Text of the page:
Philip Johnson received the commission for the Fair’s New York State Pavilion from Governor Nelson Rockefeller following his acclaim for the New York State Theater at Lincoln Center. Rockefeller instructed Johnson to design the largest and tallest pavilion at the fair, flaunting the state’s status as host and proving beyond a doubt that New York was a true hub for progressive art and culture. He worked with partner Richard Foster and structural engineer Lev Zetlin to design a pavilion that would showcase both architectural and technological innovation. Like most structures at the Fair, the Pavilion was originally designed to be temporary and was to be demolished after the close.
According to Johnson, his aim was to achieve “an unengaged free space as an example of the greatness of New York, rather than a warehouse full of exhibit material.” The result was a Pavilion that consisted of three elements: the main open-air structure called the “Tent of Tomorrow”, three “Astro-View” observation towers, and a circular theater known as the “Theaterama”. With less than serious references to flying saucers and a colorful circus tent, Johnson’s New York State Pavilion embodied the same pop culture references that informed the Pop Art works selected by Johnson and showcased on the walls of the Theaterama.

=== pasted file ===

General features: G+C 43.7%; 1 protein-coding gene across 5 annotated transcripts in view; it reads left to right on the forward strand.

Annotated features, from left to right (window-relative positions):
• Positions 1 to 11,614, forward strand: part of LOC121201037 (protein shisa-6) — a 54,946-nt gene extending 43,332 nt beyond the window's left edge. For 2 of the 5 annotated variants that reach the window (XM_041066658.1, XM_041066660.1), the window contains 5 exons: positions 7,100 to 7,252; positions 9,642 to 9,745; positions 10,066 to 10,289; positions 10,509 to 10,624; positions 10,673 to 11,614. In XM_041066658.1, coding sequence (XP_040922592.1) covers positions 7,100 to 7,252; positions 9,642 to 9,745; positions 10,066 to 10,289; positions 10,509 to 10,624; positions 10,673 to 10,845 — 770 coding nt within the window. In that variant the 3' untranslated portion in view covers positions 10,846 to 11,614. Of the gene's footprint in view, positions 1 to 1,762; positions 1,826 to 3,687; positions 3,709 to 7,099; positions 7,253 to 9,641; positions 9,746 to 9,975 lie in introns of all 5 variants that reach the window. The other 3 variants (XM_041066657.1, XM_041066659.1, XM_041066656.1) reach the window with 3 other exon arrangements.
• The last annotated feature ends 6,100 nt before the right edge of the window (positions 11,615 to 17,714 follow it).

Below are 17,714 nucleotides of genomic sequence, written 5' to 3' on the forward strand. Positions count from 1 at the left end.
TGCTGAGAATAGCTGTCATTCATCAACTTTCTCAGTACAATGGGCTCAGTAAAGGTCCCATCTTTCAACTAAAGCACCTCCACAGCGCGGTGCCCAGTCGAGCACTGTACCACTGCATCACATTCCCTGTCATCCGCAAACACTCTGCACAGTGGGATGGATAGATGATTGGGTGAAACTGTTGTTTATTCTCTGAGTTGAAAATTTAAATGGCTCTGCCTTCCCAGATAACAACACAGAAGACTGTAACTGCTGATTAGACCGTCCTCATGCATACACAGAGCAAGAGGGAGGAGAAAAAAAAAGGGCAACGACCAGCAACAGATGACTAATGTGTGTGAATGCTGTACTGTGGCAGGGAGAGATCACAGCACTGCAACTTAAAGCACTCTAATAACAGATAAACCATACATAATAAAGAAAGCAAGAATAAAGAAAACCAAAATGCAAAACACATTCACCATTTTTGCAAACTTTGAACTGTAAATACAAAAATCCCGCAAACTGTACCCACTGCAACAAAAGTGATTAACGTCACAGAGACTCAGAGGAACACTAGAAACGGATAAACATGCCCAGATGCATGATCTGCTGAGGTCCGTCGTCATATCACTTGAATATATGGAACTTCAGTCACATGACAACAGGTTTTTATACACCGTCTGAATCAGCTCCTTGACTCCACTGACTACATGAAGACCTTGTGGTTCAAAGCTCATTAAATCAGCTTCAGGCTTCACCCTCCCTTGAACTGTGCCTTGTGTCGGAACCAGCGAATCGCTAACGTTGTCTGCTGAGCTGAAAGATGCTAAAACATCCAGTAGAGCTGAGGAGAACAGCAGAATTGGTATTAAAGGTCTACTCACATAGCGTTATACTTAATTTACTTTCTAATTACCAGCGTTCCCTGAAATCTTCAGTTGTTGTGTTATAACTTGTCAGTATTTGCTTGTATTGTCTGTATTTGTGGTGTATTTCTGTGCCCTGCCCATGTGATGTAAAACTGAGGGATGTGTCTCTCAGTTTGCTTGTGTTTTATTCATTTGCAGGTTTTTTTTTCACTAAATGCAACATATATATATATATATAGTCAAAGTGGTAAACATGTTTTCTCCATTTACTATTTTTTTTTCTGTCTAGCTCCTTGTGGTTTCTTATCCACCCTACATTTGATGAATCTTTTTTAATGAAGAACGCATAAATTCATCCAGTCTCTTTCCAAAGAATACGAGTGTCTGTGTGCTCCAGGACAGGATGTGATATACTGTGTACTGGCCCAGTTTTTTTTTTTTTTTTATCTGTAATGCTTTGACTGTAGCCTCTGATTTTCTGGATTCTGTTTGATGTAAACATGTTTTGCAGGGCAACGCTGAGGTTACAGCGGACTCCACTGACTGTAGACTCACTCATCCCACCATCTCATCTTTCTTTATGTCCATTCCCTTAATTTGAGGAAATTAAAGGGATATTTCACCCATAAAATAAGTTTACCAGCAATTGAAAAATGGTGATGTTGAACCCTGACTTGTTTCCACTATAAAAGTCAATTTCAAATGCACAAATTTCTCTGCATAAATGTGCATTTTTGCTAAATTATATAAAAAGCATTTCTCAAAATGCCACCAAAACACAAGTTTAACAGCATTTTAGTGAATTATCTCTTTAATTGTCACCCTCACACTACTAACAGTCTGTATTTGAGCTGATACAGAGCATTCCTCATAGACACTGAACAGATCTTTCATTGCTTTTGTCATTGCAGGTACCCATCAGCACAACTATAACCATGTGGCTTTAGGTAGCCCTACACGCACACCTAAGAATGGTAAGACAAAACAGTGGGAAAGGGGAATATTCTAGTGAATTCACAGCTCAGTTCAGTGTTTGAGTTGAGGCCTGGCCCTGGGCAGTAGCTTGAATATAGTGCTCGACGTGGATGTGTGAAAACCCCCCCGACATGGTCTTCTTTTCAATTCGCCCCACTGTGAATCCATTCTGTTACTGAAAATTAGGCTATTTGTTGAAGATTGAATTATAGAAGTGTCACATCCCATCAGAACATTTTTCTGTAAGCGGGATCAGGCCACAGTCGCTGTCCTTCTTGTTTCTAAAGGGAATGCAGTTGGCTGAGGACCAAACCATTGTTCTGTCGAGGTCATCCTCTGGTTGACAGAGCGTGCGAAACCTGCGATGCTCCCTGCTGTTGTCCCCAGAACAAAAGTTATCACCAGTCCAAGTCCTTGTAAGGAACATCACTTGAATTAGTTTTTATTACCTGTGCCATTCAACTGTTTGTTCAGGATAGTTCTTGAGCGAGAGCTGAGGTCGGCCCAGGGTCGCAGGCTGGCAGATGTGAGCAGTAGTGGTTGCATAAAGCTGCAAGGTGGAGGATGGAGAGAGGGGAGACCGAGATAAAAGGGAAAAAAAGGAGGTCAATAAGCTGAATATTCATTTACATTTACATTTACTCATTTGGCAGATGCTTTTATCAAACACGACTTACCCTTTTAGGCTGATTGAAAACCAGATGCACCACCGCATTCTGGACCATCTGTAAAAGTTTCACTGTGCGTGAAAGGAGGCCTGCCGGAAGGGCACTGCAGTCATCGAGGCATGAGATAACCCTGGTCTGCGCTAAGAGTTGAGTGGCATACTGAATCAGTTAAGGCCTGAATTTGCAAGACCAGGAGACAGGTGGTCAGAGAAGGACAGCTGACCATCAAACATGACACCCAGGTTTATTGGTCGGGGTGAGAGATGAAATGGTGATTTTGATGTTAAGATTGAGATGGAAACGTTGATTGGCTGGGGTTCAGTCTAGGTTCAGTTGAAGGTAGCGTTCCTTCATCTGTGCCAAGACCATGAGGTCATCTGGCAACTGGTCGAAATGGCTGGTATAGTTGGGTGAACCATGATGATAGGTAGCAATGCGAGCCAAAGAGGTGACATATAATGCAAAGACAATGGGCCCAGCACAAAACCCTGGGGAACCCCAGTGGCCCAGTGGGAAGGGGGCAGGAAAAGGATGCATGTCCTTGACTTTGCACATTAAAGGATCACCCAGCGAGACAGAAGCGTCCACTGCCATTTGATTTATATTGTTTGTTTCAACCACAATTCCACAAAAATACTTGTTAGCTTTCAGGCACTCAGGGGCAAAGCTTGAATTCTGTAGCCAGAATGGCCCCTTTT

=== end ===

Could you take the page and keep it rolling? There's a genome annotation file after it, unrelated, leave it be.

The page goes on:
Although contemporary architectural historians have often overlooked this work of Johnson’s, architectural critics of the day considered the Pavilion’s innovative design worthy of praise. Highlighting its underlying spirit of fun, architectural critic Ada Louise Huxtable described the Pavilion as “a sophisticated frivolity…seriously and beautifully constructed. This is a ‘carnival’ with class.”